The Wold Foundation promotes charitable, scientific and educational programs with preference given to Wyoming citizens and Wyoming youth. We build healthier societies and economic environments by supporting institutions and programs that preserve western values, promote free enterprise and conservative public policies.

Board of Directors/Family

The Board of Directors for the Wold Foundation consists of John and Jane Wold’s three children.  The Board is Peter Wold, Jack Wold, and Priscilla Wold Longfield. 

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Glenda Thomas - Executive Director

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John Schiller Wold was born in East Orange, New Jersey, on August 31, 1916, the son of Mary Helff Wold and Dr. Peter Irving Wold. Mr. Wold was raised on the campus of Union College in Schenectady, New York, where his father chaired the Physics Department. John earned a B.A. degree in geology from Union College in Schenectady, New York and St. Andrew's University in Scotland, an M.S. in geology from Cornell University, an honorary LLD from the University of Wyoming, and a subsequent Honorary Doctor of Science Degree from Union College.

John's working career began in 1939 when he accepted a geologist position in Oklahoma and Texas. In 1941 he joined the Navy as a consulting physicist. During the war he was a gunnery and later the executive office of a destroyer escort in the Atlantic and Pacific. Following his W.W. II service, John returned to the oilfield as a geologist with Barnsdall Oil Company's gulf coast operations. In 1949 he was transferred to Casper, Wyoming and in 1950, he initiated his own company, Wold Oil Properties. In 1995, the company was acquired by his sons Peter and Jack. In the 1960's Wold branched out beyond oil and gas into the development of other natural resources. During his career he founded or directed a variety of mineral business ventures. He was involved in coal exploration and assembled more coal properties than any other entity in the country. He founded Wold Nuclear Co. where he played a principal role in the development of the Highland Uranium Mine, the world's largest. He went on to form Wold Trona and Wold Talc companies.

In addition to his business pursuits, John dedicated himself to politics and later in his life to philanthropy. He was the first professional geologist ever to serve in the U.S. Congress. As the “Member from Wyoming”, Congressman Wold served on the House Interior Committee and was the author and sponsor of the “National Mining and Minerals Policy Act of 1970.” John had previously served in the Wyoming State Legislature, was chairman of the House Labor Committee, and was a two-term Wyoming Republican State Chairman. He was a Republican Candidate for the U.S. Senate in 1964 and 1970.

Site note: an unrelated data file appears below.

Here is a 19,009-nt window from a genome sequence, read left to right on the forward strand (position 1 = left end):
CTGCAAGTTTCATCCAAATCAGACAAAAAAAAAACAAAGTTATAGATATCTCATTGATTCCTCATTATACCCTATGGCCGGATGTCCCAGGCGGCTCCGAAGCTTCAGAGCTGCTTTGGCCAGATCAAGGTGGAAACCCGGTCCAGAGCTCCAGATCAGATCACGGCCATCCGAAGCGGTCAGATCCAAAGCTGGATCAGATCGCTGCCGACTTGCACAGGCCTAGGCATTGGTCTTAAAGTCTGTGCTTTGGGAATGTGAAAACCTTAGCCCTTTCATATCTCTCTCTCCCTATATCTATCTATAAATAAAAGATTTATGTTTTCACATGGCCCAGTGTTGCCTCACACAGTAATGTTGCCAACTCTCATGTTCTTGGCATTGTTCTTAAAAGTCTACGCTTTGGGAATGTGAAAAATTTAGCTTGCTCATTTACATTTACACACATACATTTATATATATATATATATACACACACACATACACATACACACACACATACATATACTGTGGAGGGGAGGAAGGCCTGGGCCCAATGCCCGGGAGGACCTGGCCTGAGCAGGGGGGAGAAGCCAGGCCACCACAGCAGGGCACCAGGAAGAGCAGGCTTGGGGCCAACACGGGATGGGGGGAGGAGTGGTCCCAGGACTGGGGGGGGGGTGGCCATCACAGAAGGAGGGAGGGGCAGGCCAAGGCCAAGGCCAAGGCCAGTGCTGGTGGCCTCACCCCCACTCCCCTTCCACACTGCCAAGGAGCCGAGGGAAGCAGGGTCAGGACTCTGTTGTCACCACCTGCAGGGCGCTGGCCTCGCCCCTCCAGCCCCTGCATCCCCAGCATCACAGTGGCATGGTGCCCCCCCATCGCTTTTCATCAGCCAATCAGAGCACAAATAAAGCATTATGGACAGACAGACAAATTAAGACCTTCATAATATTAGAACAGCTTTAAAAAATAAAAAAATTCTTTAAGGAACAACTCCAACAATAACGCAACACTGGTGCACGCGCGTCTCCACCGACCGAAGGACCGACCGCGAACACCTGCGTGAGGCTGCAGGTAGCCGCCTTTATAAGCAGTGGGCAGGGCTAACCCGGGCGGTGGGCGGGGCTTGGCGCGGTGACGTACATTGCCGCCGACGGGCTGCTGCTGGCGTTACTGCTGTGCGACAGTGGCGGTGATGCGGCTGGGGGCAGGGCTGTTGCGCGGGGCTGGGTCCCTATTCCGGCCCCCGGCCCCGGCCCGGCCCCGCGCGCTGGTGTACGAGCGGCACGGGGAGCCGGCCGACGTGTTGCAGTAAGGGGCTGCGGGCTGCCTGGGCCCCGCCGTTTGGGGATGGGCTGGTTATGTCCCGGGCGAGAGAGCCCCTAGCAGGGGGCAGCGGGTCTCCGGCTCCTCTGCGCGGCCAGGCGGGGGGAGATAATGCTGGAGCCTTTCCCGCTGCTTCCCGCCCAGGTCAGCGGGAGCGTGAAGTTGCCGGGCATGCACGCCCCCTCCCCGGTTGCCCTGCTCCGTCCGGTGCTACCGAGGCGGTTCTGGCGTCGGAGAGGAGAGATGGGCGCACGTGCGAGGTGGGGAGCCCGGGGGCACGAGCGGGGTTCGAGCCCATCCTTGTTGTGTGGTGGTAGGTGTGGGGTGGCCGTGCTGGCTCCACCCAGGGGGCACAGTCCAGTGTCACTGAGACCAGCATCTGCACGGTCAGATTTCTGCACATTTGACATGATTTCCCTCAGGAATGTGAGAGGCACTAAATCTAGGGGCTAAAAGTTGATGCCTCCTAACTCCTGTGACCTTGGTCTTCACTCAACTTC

In 1968, Mr. Wold was chosen by the Associated Press and United Press as “Wyoming Man of the Year” and in 1978 was selected as “Wyoming Mineral Man of the Year.” The American Heritage Foundation of the University of Wyoming in 1999 elected John as Wyoming's “Oil/Gas and Mineral Man of the 20th Century”, a singular honor for which the candidates comprised all mineral personnel at every industry level.

He is a past director of First Interstate Bank; K-N Energy; Empire State Oil Company; Midland Energy Company; National Association of Manufacturers; past chairman and CEO of Nuclear Exploration & Development Company; and director of Sierra Madre Foundation for Geological Research sponsored by the Geology Departments of Cornell, Harvard and Yale. He was a director of the Plains Petroleum Company and Coca Mines, Inc., and was the founding Chairman of the Wyoming Natural Gas Pipeline Authority.

As an Eagle Scout, John received the distinguished Eagle Scout Award, the National Eagle Scout Associations highest award. He created a scholarship program at Casper College for Wyoming Eagle Scouts. He also played an important role in the development of Casper's Hogadon Basin Ski area as its founding president. He served as a Sunday School teacher, vestryman and warden at St. Mark's Episcopal Church in Casper.

As a trustee of Union College and former President of Casper College Board of Trustees, he and his wife, Jane, endowed a Geology Chair and two Chairs of Religion at Union College, as well as the first fully endowed Centennial Chair of Energy at the University of Wyoming and the Chair of Environmental Balance and Sustainability in World Mineral Development at Cornell University.
His concern for science in college academics made possible the Peter I. Wold Science Center at Union College and the Wold Science Hall at Casper College.

John and Jane Wold established a Macular Degeneration Laboratory at Oregon Health and Sciences University's Casey Eye Institute in Portland, Oregon. This gift was made to help fund research that will facilitate finding a cure for macular degeneration, a vision robbing disease from which Mr. Wold was a long-time sufferer.

Jane Pearson Wold was born in Schenectady, New York on April 17,1923, the daughter of Joseph and Margarette Pearson. Jane attended the Brown School in Schenectady, St Agnes School for Girls in Albany, New York and Wheelock College in Boston, Massachusetts. 

Mrs. Wold moved to Casper the winter of 1949 from Houston, Texas with her husband John, a petroleum geologist. She and John made their home in Casper over the last 66 years. They had three children, Peter I. Wold and wife Marla of Casper, Priscilla W. Longfield of Portland, Oregon, Jack P. Wold and wife Hildy of Denver; and eight grandchildren. The Wold family has the “Hole-in-the-Wall Cattle Ranch” in southern Johnson County, Wyoming, a locale renowned in the annals of Butch Cassidy and the Sundance Kid. The Wold family runs an active cow/calf operation on the ranch, and it is an appropriate reflection of John’s love of the outdoors.